弘法筆を選ばす (Koubou fude wo erabazu; “Kuukai doesn’t choose his brush.”)
A master produces masterpieces regardless of what they are given to work with. Quality comes from skill, not merely from good tools. If you find yourself unwilling to start a project because you’re afraid you don’t have the best tools for the job, this is the kotowaza for you. Being a good illustrator isn’t a matter of having the right pens or pencils; being a good musician is a matter of dedication, not of having top-notch instruments (just ask David Grohl!). The saying also makes a good response if someone blames shoddy workmanship on bad tools instead of taking responsibility and aiming to improve.
We have a verb this time! The phrasing is, again, very compact: we start with the proper noun 弘法, followed by 筆 (fude, “writing-brush”), the object-marker particle を (wo), and the verb 選ぶ (erabu; “to choose,” “to select”) in its archaic/literary negative ず (zu) form. A more literal rendition might read “Kuukai not-choose brush.”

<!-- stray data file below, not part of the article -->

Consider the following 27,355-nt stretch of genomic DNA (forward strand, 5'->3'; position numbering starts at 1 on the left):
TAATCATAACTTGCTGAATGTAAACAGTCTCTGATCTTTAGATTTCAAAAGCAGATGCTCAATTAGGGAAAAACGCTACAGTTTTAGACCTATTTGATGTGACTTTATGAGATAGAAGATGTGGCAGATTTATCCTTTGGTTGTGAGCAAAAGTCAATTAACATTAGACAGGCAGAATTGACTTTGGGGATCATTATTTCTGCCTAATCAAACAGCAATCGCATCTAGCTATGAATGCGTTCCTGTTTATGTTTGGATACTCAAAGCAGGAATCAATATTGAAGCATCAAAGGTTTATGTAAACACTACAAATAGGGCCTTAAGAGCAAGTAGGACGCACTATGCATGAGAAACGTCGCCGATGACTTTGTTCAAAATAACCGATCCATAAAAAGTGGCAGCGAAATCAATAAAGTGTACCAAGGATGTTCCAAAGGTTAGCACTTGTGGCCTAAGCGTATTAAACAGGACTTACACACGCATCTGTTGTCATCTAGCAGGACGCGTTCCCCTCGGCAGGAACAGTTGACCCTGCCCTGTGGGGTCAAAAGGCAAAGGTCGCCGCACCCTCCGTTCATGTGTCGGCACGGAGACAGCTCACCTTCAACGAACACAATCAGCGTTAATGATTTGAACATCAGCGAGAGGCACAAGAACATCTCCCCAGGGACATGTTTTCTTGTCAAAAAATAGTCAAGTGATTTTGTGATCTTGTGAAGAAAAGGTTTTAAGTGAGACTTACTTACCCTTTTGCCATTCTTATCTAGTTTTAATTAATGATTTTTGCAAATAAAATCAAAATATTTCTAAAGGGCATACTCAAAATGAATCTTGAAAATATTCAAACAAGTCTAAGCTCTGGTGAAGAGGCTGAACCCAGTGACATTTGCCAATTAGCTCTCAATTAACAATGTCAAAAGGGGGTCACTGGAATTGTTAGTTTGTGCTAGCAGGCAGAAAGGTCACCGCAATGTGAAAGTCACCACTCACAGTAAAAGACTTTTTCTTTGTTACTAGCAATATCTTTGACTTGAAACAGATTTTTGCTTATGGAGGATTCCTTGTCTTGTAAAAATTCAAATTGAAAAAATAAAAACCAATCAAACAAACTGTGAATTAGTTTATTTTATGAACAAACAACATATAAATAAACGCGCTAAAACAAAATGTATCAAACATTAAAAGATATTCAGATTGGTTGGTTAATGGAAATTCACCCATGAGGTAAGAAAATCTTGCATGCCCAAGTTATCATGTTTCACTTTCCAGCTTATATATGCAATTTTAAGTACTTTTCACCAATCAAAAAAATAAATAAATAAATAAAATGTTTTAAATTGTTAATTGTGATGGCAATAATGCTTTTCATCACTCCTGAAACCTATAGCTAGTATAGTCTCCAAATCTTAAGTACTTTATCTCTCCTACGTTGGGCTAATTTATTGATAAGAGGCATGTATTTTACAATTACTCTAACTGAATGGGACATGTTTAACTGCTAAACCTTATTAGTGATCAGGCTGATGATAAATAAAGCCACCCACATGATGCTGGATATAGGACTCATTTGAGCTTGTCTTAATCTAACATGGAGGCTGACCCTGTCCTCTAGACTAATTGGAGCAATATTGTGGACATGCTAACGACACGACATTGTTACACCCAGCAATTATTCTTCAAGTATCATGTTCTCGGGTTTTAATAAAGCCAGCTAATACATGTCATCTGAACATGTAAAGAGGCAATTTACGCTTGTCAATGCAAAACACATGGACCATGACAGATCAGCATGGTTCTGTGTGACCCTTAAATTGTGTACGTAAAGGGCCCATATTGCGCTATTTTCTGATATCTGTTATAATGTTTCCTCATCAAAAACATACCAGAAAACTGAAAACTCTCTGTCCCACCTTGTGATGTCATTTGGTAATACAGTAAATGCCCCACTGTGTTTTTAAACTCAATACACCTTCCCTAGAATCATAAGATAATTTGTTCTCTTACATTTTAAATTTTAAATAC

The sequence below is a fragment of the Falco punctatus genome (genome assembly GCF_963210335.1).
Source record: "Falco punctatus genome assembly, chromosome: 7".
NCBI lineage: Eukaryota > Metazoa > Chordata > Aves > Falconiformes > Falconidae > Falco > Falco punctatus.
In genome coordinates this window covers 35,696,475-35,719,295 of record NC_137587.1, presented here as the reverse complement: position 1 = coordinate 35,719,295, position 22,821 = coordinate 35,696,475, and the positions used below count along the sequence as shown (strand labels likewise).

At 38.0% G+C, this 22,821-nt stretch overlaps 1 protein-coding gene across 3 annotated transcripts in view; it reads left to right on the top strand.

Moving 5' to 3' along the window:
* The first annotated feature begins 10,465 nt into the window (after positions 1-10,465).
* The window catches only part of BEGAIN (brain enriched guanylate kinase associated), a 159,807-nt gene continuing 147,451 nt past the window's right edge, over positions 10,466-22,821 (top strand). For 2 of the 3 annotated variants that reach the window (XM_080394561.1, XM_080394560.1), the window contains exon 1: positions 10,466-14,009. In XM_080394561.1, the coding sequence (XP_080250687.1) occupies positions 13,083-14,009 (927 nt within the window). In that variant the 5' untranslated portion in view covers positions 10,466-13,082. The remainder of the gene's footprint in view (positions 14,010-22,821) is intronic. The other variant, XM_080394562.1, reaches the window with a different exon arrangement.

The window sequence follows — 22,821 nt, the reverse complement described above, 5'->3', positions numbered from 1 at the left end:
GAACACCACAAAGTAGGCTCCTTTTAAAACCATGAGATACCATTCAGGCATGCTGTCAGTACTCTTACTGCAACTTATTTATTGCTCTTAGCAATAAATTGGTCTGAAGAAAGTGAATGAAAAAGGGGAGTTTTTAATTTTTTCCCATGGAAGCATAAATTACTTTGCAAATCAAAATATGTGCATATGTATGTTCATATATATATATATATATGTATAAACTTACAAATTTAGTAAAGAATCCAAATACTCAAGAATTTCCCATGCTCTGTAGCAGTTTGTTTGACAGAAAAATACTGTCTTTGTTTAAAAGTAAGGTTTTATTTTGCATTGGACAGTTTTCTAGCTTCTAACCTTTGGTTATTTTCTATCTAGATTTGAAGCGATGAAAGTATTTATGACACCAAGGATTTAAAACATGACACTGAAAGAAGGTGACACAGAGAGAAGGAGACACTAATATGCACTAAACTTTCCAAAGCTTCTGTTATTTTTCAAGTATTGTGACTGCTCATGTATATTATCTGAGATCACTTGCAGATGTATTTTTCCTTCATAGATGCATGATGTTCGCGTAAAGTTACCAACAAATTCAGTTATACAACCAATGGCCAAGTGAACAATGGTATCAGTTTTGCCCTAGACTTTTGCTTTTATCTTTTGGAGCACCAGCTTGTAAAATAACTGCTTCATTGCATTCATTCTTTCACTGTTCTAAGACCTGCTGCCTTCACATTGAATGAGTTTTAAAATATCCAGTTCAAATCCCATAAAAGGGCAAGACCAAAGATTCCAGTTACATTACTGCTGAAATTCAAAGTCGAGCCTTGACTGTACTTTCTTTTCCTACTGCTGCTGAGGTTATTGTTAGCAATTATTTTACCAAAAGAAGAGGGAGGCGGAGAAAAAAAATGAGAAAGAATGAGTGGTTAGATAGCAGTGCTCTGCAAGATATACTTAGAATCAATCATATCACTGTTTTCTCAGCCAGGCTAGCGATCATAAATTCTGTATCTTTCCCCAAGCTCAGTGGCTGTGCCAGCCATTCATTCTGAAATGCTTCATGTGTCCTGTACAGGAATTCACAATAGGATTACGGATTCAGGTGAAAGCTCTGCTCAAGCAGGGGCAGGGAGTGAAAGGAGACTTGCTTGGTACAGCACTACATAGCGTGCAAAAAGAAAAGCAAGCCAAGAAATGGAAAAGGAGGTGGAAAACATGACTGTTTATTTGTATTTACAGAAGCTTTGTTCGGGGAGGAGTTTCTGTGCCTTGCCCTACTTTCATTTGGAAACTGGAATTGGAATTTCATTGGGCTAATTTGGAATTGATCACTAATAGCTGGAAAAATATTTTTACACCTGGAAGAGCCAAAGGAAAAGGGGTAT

選ぶ may also be written as 択ぶ without any change in meaning or pronunciation. It also seems common for people to stick the topic-marker particle は (wa) in after the name.
My source gives an “opposite” saying, 下手の道具立て (or 道具調べ) (Heta no dougu-date/dougu-shirabe, “The unskilled fuss over their tools.”) While the focus of this kotowaza certainly stands in direct contrast to Kuukai’s, I feel like the basic message is similar: mastery is in focusing on your performance rather than on the tools.
All that being said… there’s a story that directly contradicts the kotowaza. Supposedly at one point Kuukai sent the emperor Saga a set of four brushes with instructions on brush choice depending on calligraphic style, causing a prince to comment that the (already extant!?) kotowaza was mistaken. The internet goes on to tell me that Kuukai was actually relatively picky about his brushes, the ability of a master to pick “the right tool for the right job” being a natural and indispensable part of mastery.
(“Mata fenshingu no shiai de makechatta! Atarashii burēdo kawanai to.” “Burēdo no sei ja nai deshou. ‘Koubou fude wo erabazu‘ da yo.”)
[“I lost in another fencing tournament! I have to buy a new blade.” “It’s not the blade’s fault. ‘A good craftsman doesn’t blame his tools,’ you know.”]